Working closely with the California Highway Patrol (CHP), the Sergeant-at-Arms' office is responsible for the security of the State Capitol, legislators and staff and the thousands of citizens who visit each year. Security measures include limitations on building access, regular patrol, and maintenance of surveillance and alarm systems.
The Sergeant-at-Arms' office investigates threats against members and staff, as well as other criminal activity occurring within Senate jurisdiction. Once this activity is assessed and when determined necessary, the Sergeants-at-Arms provide executive protection to those affected. The Sergeants also provide dignitary protection for visiting officials from around the world by utilizing security liaison services with the United States Department of State, the United States Secret Service, the Federal Bureau of Investigation and the California Highway Patrol.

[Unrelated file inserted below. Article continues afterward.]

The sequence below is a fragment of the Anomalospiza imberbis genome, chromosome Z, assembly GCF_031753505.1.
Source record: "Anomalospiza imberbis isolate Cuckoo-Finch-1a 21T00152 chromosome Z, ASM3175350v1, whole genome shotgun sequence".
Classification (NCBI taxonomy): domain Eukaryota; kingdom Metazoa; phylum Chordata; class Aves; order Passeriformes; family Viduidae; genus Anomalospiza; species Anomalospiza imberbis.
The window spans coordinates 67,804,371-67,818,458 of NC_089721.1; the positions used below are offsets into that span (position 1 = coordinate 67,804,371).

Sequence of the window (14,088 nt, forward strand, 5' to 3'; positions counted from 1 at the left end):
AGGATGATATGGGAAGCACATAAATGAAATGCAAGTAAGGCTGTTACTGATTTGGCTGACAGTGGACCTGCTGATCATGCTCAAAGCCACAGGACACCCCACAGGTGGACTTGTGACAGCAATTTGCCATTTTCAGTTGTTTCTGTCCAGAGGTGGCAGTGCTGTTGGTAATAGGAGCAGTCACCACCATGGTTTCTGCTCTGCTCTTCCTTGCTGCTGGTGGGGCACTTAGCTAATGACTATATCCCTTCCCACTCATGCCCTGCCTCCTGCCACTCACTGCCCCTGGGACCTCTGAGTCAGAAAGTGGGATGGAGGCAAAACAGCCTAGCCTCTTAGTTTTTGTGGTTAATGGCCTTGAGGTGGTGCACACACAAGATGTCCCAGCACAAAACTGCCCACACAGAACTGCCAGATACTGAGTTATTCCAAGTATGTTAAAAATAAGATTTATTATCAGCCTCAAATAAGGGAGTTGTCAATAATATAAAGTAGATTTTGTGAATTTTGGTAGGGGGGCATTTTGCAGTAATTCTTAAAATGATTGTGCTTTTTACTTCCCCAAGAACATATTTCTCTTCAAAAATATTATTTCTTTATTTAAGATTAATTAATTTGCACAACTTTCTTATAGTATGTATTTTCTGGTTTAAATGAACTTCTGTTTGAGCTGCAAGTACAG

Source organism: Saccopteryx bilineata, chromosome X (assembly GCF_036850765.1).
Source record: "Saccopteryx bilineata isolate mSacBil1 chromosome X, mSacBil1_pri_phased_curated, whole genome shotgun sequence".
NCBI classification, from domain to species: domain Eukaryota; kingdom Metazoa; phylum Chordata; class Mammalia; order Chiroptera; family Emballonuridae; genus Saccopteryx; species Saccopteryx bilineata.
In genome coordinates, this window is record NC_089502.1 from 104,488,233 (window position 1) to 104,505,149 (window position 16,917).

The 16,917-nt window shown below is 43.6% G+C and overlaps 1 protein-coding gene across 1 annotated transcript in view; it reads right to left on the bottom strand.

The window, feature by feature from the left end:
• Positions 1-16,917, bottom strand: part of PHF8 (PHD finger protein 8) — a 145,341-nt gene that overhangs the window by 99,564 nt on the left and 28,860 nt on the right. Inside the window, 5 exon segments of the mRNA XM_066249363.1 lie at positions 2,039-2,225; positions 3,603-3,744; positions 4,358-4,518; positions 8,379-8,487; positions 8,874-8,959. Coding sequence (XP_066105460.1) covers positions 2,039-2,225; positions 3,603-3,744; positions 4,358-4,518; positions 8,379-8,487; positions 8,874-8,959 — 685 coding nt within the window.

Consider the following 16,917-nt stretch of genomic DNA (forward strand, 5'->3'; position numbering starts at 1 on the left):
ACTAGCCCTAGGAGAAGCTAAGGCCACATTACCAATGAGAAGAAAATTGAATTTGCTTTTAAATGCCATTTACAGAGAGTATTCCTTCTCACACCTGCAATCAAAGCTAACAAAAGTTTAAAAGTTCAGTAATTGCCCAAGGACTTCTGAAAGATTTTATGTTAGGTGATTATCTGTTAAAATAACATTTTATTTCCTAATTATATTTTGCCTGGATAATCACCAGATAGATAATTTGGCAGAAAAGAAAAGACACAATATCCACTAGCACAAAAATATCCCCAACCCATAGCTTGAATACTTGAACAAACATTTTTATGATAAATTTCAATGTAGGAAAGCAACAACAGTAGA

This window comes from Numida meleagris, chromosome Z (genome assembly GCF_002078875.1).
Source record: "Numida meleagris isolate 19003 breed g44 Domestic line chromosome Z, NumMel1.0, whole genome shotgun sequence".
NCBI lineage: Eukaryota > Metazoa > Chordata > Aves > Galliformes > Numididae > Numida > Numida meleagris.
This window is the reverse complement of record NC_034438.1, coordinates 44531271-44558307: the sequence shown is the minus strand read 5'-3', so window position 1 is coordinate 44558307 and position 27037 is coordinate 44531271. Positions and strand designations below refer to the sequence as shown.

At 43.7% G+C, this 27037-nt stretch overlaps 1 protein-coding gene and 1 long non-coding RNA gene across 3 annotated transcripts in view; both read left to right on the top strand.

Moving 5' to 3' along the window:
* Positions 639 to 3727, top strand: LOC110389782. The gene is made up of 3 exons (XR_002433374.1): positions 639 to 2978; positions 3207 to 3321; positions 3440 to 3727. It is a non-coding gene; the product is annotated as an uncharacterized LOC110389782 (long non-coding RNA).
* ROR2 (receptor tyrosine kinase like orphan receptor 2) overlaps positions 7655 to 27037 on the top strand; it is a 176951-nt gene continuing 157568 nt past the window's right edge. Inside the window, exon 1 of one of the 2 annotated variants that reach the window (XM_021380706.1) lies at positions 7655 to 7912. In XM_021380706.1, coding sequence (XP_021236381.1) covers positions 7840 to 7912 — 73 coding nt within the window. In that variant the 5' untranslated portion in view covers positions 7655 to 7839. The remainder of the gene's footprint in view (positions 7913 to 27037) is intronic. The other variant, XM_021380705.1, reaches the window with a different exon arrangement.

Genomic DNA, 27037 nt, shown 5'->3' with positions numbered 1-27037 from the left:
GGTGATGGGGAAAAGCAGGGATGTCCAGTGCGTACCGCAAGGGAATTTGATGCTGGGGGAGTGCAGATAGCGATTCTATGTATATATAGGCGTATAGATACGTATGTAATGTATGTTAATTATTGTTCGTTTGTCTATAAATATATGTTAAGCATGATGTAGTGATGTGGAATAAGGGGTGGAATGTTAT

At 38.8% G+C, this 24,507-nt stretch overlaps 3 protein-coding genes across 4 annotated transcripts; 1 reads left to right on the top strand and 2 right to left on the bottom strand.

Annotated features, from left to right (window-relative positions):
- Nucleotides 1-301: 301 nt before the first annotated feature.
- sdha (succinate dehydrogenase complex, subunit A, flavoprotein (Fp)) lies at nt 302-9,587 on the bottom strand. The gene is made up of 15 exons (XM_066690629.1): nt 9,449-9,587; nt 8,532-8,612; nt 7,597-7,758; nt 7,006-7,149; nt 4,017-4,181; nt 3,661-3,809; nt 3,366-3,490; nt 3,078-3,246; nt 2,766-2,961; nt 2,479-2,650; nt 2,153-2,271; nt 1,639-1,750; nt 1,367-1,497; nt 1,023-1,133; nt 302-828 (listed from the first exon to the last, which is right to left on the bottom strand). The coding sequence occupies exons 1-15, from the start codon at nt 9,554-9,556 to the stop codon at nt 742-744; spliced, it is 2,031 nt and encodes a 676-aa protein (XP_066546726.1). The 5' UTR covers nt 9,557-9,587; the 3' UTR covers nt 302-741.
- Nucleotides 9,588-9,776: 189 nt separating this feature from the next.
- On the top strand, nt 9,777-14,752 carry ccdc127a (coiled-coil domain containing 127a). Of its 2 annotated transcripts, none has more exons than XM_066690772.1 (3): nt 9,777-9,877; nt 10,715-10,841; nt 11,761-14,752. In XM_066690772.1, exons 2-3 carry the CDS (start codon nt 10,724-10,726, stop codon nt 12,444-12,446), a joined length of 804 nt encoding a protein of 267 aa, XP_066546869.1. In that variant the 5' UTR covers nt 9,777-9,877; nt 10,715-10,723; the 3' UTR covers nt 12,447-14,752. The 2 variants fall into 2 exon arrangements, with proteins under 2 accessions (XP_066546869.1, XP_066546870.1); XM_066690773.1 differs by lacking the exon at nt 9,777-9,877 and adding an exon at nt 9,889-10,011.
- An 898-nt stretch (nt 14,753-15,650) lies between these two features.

The Senate Sergeant-at-Arms' office will provide security assessments for designated international destinations of all Senate delegations upon request. Should it be necessary, a security escort will also be provided when approved by the Senate Rules Committee.
The Sergeants have been called upon to assist at events featuring the Governor at high profile rallies and marches involving members of the Legislature.
The Senate Sergeant-at-Arms’ office is responsible for helping to maintain workplace safety by investigating all threats to members and staff, taking stalking and domestic violence issues seriously and heeding early warning signs of violence as well as responding to dangerous situations promptly. We are also responsible for educating and training Members and staff on violence prevention, warning signs and responsibilities.
Through a sophisticated computer system, Sergeants key in security information and file investigative reports involving incidents and suspects. They are the first line of responses to any call for assistance, detaining or arresting individuals found to be disruptive or threatening to Senate offices or personnel. They also conduct searchers for possible explosive devices and investigate threats directed at the Capitol and its inhabitants.